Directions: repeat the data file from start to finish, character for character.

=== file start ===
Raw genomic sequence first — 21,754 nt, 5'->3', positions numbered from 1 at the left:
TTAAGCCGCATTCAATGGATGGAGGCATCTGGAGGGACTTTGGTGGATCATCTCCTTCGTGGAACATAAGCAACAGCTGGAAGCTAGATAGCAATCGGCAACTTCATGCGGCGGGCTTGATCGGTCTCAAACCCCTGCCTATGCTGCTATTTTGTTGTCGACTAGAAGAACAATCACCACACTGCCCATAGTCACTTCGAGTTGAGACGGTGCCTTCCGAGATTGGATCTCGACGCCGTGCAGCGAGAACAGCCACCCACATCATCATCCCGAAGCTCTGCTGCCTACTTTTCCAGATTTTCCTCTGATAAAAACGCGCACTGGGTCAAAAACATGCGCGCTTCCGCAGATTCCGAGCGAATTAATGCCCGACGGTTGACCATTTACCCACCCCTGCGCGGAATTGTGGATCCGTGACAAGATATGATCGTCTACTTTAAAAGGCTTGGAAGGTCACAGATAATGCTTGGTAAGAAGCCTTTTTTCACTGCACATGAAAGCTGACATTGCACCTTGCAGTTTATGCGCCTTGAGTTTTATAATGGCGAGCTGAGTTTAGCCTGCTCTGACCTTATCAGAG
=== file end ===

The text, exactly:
Raw genomic sequence first — 21,754 nt, 5'->3', positions numbered from 1 at the left:
TTAAGCCGCATTCAATGGATGGAGGCATCTGGAGGGACTTTGGTGGATCATCTCCTTCGTGGAACATAAGCAACAGCTGGAAGCTAGATAGCAATCGGCAACTTCATGCGGCGGGCTTGATCGGTCTCAAACCCCTGCCTATGCTGCTATTTTGTTGTCGACTAGAAGAACAATCACCACACTGCCCATAGTCACTTCGAGTTGAGACGGTGCCTTCCGAGATTGGATCTCGACGCCGTGCAGCGAGAACAGCCACCCACATCATCATCCCGAAGCTCTGCTGCCTACTTTTCCAGATTTTCCTCTGATAAAAACGCGCACTGGGTCAAAAACATGCGCGCTTCCGCAGATTCCGAGCGAATTAATGCCCGACGGTTGACCATTTACCCACCCCTGCGCGGAATTGTGGATCCGTGACAAGATATGATCGTCTACTTTAAAAGGCTTGGAAGGTCACAGATAATGCTTGGTAAGAAGCCTTTTTTCACTGCACATGAAAGCTGACATTGCACCTTGCAGTTTATGCGCCTTGAGTTTTATAATGGCGAGCTGAGTTTAGCCTGCTCTGACCTTATCAGAG